1) -XX:+HeapDumpOnOutOfMemoryError option available in 1.5.0_07 and 1.4.2_12, producing an hprof binary format heap dump (By default the DUMP will be generated in your Systems TEMP directory….In Window machine we can easily findout the TEMP directory by running the command “echo %TEMP%”)

2) Analyse hprof heap dumps using HAT, or jhat or YourKit (has an hprof import option)
hprof heap dumps are platform independent and so you don’t need to analyze the dump on the same system that produced it

3) running with -XX:+HeapDumpOnOutOfMemoryError does not impact performance – it is simply a flag to indicate that a heap dump should be generated when the first thread throws OutOfMemoryError.

4) NOTE: -XX:+HeapDumpOnOutOfMemoryError does not work with -XX:+UseConcMarkSweepGC in 1.5.0_07

=========================
TestCase:

public class TestXss {
public static void main(final String[] args) throws Exception {
// start the given number of threads
for (int i = 1; i <= Integer.parseInt(args[0]); i++) {
System.out.println("Starting Thread " + i);
final Thread t = new Thread("T[" + i + "]") {
public void run() {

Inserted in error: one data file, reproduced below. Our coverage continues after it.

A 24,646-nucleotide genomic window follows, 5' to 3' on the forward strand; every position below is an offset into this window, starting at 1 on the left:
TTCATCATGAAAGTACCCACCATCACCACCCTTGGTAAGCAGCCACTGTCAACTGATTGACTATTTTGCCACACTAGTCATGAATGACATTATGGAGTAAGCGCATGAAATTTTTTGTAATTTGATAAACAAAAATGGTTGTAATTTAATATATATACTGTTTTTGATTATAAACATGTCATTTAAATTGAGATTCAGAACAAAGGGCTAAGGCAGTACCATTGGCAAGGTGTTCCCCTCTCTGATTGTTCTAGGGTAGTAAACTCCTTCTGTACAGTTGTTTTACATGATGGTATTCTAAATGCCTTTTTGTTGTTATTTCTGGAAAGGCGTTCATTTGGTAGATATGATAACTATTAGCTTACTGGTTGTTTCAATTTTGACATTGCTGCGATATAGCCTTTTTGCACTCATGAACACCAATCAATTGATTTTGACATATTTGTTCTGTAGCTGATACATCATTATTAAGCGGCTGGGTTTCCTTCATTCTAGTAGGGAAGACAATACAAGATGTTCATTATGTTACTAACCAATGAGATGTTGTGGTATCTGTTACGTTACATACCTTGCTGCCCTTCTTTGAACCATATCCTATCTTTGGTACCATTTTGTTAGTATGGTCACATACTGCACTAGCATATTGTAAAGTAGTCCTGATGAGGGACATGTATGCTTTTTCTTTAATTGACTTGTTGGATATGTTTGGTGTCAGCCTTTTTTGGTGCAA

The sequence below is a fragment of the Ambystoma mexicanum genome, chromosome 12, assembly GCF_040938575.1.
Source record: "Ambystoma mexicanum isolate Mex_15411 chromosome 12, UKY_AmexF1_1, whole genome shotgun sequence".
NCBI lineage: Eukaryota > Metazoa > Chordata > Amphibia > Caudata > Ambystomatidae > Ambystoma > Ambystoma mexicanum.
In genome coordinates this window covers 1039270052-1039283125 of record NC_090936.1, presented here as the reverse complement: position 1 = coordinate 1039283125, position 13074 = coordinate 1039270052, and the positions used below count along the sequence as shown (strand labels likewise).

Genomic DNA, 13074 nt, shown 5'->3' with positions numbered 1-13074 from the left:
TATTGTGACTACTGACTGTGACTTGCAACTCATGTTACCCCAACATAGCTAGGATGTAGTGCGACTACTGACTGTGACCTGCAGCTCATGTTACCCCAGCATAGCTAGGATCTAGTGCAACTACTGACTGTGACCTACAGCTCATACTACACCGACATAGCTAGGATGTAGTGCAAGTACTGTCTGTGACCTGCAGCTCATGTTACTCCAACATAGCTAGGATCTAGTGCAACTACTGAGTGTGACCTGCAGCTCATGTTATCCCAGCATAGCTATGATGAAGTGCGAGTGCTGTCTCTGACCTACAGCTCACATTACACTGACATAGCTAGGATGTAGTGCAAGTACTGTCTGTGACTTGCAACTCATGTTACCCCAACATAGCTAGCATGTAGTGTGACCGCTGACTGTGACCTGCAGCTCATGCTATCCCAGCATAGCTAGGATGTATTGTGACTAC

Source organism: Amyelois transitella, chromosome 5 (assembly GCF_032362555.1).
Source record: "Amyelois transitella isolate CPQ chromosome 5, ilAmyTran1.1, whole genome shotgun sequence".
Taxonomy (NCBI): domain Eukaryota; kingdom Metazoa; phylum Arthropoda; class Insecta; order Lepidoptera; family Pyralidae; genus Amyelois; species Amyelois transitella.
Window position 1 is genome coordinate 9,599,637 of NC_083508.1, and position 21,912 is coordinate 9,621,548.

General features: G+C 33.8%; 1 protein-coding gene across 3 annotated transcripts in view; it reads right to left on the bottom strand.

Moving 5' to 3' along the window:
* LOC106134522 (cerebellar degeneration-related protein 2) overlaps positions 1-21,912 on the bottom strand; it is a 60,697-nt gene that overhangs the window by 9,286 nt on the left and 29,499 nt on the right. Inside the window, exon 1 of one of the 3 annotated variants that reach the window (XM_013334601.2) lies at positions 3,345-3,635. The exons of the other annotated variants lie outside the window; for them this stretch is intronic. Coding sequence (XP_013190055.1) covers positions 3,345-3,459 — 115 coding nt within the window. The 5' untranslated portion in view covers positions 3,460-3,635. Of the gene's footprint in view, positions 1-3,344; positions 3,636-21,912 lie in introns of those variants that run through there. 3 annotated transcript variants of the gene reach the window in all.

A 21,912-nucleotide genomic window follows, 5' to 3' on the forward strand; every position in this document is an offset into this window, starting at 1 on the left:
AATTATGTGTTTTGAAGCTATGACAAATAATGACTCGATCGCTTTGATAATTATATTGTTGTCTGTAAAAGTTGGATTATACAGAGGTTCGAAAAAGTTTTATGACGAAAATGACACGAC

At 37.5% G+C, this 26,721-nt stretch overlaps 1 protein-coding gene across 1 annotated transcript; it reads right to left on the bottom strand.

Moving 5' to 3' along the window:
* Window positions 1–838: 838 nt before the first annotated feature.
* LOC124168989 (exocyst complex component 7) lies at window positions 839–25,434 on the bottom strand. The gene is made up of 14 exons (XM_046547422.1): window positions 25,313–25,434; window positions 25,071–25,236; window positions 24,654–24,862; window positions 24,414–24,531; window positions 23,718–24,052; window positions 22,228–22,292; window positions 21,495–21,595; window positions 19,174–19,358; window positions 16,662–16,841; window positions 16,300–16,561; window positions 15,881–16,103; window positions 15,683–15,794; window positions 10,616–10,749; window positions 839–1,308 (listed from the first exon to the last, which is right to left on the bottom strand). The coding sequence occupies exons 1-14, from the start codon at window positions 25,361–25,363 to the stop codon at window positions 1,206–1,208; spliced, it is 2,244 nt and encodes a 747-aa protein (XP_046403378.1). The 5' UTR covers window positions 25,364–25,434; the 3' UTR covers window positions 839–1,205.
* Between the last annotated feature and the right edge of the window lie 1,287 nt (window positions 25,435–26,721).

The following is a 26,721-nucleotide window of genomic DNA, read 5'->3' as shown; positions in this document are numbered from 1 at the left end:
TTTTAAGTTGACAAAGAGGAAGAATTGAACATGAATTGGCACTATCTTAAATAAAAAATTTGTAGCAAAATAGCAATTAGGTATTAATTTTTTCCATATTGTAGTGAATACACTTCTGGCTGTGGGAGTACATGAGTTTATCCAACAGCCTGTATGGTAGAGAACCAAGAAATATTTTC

try {
while (true) {
Thread.sleep(1000);
}
} catch (Exception e) {
e.printStackTrace();
}
}
};
t.setDaemon(true);
t.start();
Thread.sleep(5);
}
// wait
Thread.sleep(1000000);
}
}

———————————OUTPUT————————————
NOTE:   java -Xmx1496m -Xss1m TestXss 5000
Starting Thread 411
Starting Thread 412
Starting Thread 413
Starting Thread 414
Starting Thread 415
Starting Thread 416
Starting Thread 417
Exception in thread “main” java.lang.OutOfMemoryError: unable to create new native thread
at java.lang.Thread.start0(Native Method)
at java.lang.Thread.start(Thread.java:574)
at TestXss.main(TestXss.java:18)

————-


Note: if you see OOM in the Native Space  ( unable to create new native thread) Then Please first of all Try to decrease the -Xss size. It’s default value is -Xss512K   ———>Reduce it to ——–>  -Xss256K

Like this you will see that JVm is able to create more Native Threads…But beware that if u will decrease it more than a certain limit …u may start getting “java.lang.StackOverflowError”.